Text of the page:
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There are three key questions for wind generation:
Will it lead to lower carbon emissions? Will it lead to higher or lower power prices? Will it make the energy system 'less reliable'? The answer to these questions comes from figuring out how wind power changes the mix of energy generation capacity.
'The Australian Energy Market Commission (AEMC) is clear about this issue. In a paper presented at the World Energy Forum [in 2012] the AEMC presented data showing that wind energy was not a reliable source of peak supply in South Australia. Indeed, as temperatures and demand for power rises in South Australia, the output of wind generators falls'
'This negative correlation occurred as heating and cooling of the South Australian landmass at sunrise and sunset caused local winds to blow and then drop away during the day, in direct contrast to the periods of peak demand (p.29)' But as the AEMC also argues, 'Large volumes of wind generation entry have also contributed to a substantial lowering of the South Australian wholesale spot price' (p29)
Their conclusion was that if 'wind generation crowds out gas-fired mid-merit generation then it could lower power prices, but also reduce the reliability of power supply and have the perverse result of encouraging new dirty peaking plant.'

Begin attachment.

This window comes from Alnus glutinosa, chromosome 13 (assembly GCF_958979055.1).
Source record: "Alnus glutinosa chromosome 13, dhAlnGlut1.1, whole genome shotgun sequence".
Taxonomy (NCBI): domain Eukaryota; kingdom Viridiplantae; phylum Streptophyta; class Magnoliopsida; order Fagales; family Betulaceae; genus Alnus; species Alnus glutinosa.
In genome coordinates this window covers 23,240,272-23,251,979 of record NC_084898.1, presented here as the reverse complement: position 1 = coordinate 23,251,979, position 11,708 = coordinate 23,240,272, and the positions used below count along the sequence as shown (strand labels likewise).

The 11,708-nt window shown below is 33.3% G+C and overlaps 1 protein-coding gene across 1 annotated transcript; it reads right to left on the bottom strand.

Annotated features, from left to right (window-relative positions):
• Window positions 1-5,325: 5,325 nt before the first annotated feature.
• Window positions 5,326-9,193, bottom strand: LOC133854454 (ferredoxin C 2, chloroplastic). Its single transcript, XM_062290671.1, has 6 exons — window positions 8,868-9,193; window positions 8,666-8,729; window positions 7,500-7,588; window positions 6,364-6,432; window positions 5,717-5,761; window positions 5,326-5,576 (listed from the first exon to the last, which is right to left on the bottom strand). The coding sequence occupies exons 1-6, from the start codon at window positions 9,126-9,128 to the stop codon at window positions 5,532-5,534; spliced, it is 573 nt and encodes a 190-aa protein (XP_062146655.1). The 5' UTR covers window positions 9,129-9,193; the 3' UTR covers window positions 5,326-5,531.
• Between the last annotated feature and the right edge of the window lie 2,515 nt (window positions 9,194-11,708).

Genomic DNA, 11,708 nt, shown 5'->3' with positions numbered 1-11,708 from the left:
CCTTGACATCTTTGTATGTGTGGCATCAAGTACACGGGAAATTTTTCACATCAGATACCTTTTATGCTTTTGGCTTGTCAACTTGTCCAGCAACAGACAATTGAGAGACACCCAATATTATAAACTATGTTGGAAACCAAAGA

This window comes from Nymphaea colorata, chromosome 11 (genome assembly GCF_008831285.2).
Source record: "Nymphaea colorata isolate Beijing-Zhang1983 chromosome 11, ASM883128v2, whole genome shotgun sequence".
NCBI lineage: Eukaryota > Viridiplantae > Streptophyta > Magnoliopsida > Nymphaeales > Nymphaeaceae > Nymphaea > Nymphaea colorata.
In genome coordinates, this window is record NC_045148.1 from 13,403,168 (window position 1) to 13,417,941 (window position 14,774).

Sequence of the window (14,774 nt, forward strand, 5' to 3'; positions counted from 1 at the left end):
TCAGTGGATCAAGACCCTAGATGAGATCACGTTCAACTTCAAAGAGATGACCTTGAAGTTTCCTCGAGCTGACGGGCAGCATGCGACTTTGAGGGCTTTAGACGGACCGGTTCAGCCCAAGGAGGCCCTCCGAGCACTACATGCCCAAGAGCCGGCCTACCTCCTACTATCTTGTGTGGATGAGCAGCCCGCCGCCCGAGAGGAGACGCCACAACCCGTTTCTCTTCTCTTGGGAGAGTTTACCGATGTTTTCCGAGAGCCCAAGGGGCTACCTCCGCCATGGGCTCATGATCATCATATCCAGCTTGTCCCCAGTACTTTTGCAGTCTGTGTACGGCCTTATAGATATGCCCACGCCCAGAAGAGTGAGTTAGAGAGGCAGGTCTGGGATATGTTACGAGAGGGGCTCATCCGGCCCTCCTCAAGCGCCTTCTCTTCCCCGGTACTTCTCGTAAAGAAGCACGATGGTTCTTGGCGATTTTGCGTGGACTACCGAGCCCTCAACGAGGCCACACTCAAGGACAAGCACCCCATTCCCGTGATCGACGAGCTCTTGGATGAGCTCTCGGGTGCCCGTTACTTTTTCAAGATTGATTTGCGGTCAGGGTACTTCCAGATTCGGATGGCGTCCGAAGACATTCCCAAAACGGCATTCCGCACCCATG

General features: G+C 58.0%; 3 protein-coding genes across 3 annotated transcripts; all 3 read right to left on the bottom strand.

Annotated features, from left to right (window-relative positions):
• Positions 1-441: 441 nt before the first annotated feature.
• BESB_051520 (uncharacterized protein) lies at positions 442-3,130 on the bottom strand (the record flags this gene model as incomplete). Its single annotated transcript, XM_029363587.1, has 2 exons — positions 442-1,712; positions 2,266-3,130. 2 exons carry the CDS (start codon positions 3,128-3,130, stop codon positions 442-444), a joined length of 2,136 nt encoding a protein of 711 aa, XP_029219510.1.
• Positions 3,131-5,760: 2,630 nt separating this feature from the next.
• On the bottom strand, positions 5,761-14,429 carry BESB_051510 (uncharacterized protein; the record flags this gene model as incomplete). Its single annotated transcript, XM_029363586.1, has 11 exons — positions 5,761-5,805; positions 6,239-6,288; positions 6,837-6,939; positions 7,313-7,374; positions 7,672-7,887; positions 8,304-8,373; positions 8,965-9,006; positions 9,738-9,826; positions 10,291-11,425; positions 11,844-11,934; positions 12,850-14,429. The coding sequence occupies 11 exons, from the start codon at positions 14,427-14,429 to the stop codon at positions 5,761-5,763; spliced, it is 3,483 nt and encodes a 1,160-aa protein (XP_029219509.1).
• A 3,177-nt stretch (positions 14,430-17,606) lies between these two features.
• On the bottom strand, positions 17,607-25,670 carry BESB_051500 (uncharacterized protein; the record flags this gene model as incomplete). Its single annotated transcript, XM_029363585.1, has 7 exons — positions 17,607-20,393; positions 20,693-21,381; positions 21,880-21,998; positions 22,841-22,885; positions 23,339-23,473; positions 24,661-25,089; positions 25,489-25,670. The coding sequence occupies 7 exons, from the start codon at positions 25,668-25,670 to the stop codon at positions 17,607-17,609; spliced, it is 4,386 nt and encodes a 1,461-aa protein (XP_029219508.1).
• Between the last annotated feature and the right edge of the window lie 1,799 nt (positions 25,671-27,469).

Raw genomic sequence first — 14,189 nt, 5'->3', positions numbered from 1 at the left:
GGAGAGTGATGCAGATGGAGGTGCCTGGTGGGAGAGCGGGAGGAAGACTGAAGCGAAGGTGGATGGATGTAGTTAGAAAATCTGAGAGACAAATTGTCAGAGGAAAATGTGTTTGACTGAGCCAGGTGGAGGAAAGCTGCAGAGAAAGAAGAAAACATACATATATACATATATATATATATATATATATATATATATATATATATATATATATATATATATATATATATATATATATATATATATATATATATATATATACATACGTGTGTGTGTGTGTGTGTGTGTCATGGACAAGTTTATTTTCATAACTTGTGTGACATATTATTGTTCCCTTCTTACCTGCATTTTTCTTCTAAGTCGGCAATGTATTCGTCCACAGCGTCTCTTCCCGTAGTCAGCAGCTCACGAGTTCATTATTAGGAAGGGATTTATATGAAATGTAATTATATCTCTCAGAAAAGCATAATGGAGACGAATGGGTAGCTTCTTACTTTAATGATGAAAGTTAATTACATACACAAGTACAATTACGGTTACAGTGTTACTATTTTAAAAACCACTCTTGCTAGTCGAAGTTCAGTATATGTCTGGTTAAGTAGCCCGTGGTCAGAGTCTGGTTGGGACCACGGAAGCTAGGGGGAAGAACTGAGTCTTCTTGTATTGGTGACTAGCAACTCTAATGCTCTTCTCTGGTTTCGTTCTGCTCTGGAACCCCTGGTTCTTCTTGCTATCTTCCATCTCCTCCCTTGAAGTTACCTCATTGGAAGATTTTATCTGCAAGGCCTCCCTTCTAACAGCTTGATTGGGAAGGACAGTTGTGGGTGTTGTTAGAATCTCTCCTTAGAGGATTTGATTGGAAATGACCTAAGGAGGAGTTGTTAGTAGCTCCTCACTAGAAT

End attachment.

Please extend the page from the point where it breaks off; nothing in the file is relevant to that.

It is mentioned that storage solutions can change the problem of availability, and at the same time, it seems that South Australia has a unique reliability problem, not mirrored in the performance of other existing wind farms across the country.
In 2016, wind power made up 30.8 percent of Australia's wind energy and 5.3 percent of Australia's total energy generation (Clean Energy Council). The Australian Budget in 2017 focused on other forms of renewable energy, including the Snowy Hydro Power plant, the potential investment solar thermal power plant in Port Augusta (South Australia) and exploration of alternative gas. The budget also includes funds for research into the improvement of energy forecasting tools and energy pricing.
King, S (2012) ' Wind is no answer if it leads to higher emissions', The Conversation AU
Australian Energy Market Commission (2012) The Australian National Electricity Market: Choosing a New Future